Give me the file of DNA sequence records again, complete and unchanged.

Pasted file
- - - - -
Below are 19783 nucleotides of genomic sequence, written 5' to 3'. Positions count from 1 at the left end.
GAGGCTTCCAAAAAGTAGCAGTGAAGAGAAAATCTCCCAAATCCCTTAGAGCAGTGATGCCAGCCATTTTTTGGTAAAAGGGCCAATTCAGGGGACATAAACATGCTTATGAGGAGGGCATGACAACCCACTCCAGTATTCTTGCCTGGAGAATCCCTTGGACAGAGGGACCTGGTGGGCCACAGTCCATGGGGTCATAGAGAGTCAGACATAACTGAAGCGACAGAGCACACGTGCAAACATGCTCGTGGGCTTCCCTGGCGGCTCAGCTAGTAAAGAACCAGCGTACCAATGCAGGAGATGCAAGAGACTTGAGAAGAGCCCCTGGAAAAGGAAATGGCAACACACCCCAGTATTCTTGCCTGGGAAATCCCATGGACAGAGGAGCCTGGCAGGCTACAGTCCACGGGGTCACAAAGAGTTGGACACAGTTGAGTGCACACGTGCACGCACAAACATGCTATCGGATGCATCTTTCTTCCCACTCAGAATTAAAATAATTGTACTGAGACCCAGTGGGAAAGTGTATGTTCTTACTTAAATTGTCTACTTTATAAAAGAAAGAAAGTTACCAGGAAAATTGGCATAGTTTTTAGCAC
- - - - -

Below are 19783 nucleotides of genomic sequence, written 5' to 3'. Positions count from 1 at the left end.
GAGGCTTCCAAAAAGTAGCAGTGAAGAGAAAATCTCCCAAATCCCTTAGAGCAGTGATGCCAGCCATTTTTTGGTAAAAGGGCCAATTCAGGGGACATAAACATGCTTATGAGGAGGGCATGACAACCCACTCCAGTATTCTTGCCTGGAGAATCCCTTGGACAGAGGGACCTGGTGGGCCACAGTCCATGGGGTCATAGAGAGTCAGACATAACTGAAGCGACAGAGCACACGTGCAAACATGCTCGTGGGCTTCCCTGGCGGCTCAGCTAGTAAAGAACCAGCGTACCAATGCAGGAGATGCAAGAGACTTGAGAAGAGCCCCTGGAAAAGGAAATGGCAACACACCCCAGTATTCTTGCCTGGGAAATCCCATGGACAGAGGAGCCTGGCAGGCTACAGTCCACGGGGTCACAAAGAGTTGGACACAGTTGAGTGCACACGTGCACGCACAAACATGCTATCGGATGCATCTTTCTTCCCACTCAGAATTAAAATAATTGTACTGAGACCCAGTGGGAAAGTGTATGTTCTTACTTAAATTGTCTACTTTATAAAAGAAAGAAAGTTACCAGGAAAATTGGCATAGTTTTTAGCAC